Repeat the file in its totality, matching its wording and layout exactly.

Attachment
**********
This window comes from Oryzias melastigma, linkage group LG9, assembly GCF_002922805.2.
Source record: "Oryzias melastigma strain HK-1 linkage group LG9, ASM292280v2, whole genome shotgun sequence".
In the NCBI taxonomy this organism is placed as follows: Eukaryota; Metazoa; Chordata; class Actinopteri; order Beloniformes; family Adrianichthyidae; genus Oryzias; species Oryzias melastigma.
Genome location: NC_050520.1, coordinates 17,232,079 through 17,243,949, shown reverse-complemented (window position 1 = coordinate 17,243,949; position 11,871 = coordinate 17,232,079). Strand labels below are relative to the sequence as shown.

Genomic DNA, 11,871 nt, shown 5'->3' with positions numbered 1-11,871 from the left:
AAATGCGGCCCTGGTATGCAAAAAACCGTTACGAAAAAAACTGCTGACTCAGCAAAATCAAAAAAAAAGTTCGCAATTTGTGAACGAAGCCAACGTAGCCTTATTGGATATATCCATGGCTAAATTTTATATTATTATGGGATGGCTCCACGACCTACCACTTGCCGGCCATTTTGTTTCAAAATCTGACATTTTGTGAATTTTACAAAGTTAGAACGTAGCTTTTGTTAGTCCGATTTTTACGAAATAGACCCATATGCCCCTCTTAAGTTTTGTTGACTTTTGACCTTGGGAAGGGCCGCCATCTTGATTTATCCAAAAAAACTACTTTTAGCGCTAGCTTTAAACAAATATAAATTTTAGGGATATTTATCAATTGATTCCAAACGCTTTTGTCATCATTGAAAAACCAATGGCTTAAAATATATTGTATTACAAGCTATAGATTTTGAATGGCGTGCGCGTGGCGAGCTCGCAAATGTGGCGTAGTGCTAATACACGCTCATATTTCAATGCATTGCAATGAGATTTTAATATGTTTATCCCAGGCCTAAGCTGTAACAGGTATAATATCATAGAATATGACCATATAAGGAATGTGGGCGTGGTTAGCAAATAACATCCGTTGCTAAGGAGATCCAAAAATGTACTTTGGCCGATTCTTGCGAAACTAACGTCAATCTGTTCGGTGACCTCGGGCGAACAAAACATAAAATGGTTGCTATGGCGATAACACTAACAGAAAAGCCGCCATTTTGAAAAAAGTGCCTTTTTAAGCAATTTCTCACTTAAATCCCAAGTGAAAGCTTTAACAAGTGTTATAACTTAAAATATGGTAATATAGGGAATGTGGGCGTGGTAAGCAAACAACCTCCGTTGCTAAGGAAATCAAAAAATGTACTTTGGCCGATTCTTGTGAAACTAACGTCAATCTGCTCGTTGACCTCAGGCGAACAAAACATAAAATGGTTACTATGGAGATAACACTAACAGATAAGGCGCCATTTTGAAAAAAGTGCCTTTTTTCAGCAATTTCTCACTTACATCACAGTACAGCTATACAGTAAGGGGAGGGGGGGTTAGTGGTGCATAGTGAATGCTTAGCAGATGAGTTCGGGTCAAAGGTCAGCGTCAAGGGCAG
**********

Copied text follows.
This window comes from Oryzias melastigma, linkage group LG9, assembly GCF_002922805.2.
Source record: "Oryzias melastigma strain HK-1 linkage group LG9, ASM292280v2, whole genome shotgun sequence".
In the NCBI taxonomy this organism is placed as follows: Eukaryota; Metazoa; Chordata; class Actinopteri; order Beloniformes; family Adrianichthyidae; genus Oryzias; species Oryzias melastigma.
Genome location: NC_050520.1, coordinates 17,232,079 through 17,243,949, shown reverse-complemented (window position 1 = coordinate 17,243,949; position 11,871 = coordinate 17,232,079). Strand labels below are relative to the sequence as shown.

Genomic DNA, 11,871 nt, shown 5'->3' with positions numbered 1-11,871 from the left:
AAATGCGGCCCTGGTATGCAAAAAACCGTTACGAAAAAAACTGCTGACTCAGCAAAATCAAAAAAAAAGTTCGCAATTTGTGAACGAAGCCAACGTAGCCTTATTGGATATATCCATGGCTAAATTTTATATTATTATGGGATGGCTCCACGACCTACCACTTGCCGGCCATTTTGTTTCAAAATCTGACATTTTGTGAATTTTACAAAGTTAGAACGTAGCTTTTGTTAGTCCGATTTTTACGAAATAGACCCATATGCCCCTCTTAAGTTTTGTTGACTTTTGACCTTGGGAAGGGCCGCCATCTTGATTTATCCAAAAAAACTACTTTTAGCGCTAGCTTTAAACAAATATAAATTTTAGGGATATTTATCAATTGATTCCAAACGCTTTTGTCATCATTGAAAAACCAATGGCTTAAAATATATTGTATTACAAGCTATAGATTTTGAATGGCGTGCGCGTGGCGAGCTCGCAAATGTGGCGTAGTGCTAATACACGCTCATATTTCAATGCATTGCAATGAGATTTTAATATGTTTATCCCAGGCCTAAGCTGTAACAGGTATAATATCATAGAATATGACCATATAAGGAATGTGGGCGTGGTTAGCAAATAACATCCGTTGCTAAGGAGATCCAAAAATGTACTTTGGCCGATTCTTGCGAAACTAACGTCAATCTGTTCGGTGACCTCGGGCGAACAAAACATAAAATGGTTGCTATGGCGATAACACTAACAGAAAAGCCGCCATTTTGAAAAAAGTGCCTTTTTAAGCAATTTCTCACTTAAATCCCAAGTGAAAGCTTTAACAAGTGTTATAACTTAAAATATGGTAATATAGGGAATGTGGGCGTGGTAAGCAAACAACCTCCGTTGCTAAGGAAATCAAAAAATGTACTTTGGCCGATTCTTGTGAAACTAACGTCAATCTGCTCGTTGACCTCAGGCGAACAAAACATAAAATGGTTACTATGGAGATAACACTAACAGATAAGGCGCCATTTTGAAAAAAGTGCCTTTTTTCAGCAATTTCTCACTTACATCACAGTACAGCTATACAGTAAGGGGAGGGGGGGTTAGTGGTGCATAGTGAATGCTTAGCAGATGAGTTCGGGTCAAAGGTCAGCGTCAAGGGCAG